October 13, 2013
by Canadian Architect
Downtown Halifax property owners and developers, the Thiel family, recently unveiled plans that will transform a downtown city block into a boutique hotel, condominiums, restaurant, office, retail, and public spaces with underground parking – all unified by an ambitious Mobius-strip-inspired ribbon wall that meanders its way through the development, bringing together each component under a single architectural identity.
The 500,000 square-foot twin-tower development will span the area bounded by Granville, George, Hollis and Duke streets in the heart of downtown Halifax.
“My family and I feel an obligation to do something exceptional and long-lasting for Halifax with this large property – an entire downtown city block – and we believe that Lydon Lynch has done just that with this beautiful twin-tower design,” said Wolfgang Thiel, president of Robin Halifax Holdings Ltd., the Thiel family-owned company that owns the current Royal Bank Tower and the block on which it stands.
The name, 22nd Commerce Square, hearkens back to the Canadian Bank of Commerce, the original name of the block’s historic Merrill Lynch Building, built in 1906, a precursor to the Canadian Imperial Bank of Commerce. The “22nd” reference is a nod to the next century and the Thiels’ commitment to creating lasting, exceptional buildings of enduring quality, design aesthetic and long-term value.
“Great architecture is the result of great clients, and the Thiels’ commitment to high-quality, legacy developments has motivated all of us to raise our game,” said lead architect Eugene Pieczonka, a principal at Halifax-based Lydon Lynch.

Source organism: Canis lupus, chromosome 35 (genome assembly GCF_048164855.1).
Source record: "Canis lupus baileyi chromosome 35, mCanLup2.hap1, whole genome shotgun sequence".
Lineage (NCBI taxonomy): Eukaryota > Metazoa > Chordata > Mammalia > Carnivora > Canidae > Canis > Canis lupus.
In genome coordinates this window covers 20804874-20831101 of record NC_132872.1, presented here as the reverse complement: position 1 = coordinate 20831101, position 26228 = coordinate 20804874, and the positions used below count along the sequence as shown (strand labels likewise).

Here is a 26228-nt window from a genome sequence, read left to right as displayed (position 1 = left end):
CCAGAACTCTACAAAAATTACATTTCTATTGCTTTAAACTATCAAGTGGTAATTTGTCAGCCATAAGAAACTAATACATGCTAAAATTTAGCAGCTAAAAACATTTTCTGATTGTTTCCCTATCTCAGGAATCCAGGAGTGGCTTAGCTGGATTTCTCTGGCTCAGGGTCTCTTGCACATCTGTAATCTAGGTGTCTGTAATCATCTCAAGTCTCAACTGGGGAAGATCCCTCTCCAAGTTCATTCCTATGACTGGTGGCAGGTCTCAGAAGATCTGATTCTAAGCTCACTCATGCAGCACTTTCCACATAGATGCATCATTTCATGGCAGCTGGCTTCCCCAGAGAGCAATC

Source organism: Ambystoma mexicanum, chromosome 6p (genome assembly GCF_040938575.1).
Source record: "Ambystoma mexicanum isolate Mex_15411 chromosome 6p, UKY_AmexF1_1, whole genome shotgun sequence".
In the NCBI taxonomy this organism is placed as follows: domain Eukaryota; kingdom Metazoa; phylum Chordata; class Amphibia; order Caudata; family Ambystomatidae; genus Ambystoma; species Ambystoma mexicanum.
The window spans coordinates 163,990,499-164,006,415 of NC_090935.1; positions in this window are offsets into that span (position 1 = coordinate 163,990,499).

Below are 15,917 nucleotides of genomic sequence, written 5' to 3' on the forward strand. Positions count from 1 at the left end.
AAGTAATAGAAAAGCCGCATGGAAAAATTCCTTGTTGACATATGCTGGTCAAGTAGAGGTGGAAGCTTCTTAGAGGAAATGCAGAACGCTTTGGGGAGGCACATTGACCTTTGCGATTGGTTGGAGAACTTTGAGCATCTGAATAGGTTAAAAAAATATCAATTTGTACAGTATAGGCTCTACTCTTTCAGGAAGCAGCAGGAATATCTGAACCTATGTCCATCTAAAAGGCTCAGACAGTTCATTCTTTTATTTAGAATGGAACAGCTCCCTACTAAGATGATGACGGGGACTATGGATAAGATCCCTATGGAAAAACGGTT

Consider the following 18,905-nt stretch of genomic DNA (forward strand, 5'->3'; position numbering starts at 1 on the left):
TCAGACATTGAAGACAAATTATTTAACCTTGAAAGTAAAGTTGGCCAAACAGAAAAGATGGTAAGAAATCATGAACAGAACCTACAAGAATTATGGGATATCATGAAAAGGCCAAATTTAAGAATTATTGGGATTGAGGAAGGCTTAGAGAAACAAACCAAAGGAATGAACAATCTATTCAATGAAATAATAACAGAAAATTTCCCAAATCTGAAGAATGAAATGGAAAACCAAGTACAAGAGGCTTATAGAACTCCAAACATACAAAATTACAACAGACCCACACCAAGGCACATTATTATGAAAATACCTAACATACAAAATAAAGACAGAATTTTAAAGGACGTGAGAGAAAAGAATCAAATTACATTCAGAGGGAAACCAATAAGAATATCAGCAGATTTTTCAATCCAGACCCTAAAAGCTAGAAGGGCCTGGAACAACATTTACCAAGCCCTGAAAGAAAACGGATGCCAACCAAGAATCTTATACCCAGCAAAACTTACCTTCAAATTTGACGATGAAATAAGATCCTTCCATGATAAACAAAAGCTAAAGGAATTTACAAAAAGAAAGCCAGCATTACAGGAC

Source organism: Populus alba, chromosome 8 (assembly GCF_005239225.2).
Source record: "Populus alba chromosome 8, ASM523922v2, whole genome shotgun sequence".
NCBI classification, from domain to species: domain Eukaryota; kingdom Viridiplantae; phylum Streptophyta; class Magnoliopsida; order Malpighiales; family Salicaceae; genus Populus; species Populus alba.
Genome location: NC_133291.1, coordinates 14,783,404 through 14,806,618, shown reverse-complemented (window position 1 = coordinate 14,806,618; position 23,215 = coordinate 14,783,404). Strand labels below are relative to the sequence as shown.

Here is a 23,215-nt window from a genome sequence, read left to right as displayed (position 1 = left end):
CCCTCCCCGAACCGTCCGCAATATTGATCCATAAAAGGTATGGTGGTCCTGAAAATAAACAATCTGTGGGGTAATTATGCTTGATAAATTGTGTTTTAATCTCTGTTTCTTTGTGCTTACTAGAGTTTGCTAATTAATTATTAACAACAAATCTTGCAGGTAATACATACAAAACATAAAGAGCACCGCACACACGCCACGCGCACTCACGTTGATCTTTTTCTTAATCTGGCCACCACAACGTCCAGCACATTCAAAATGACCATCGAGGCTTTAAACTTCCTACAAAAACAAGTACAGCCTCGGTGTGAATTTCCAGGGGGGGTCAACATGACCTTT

The 500,000 square-foot development will feature a proposed 96-suite boutique hotel. a3,000-square-foot central public atrium that includes street-level plazas, and allows pedestrians to connect with the development and each other; a restaurant and small conference centre in a restored Bank of Commerce Building (the building will not be demolished but restored and celebrated as an intact example of Greek Classic Revival architecture); 88 condominium units that add significantly to Halifax’s downtown residential density; 200,000 square feet of Class A Smart office space that will encourage businesses to stay in or move back to Halifax’s downtown core; street-level retail opportunities along Granville, Duke and Hollis streets; underground parking for 300 vehicles to encourage businesses, individuals and visitors to choose downtown Halifax; and hotel and condo valet parking will incorporate Halifax’s first vehicle-stacking technology system that safely maximizes parking density.
For more information, please visit http://22ndcommercesquare.ca.
22nd commerce square proposal for halifax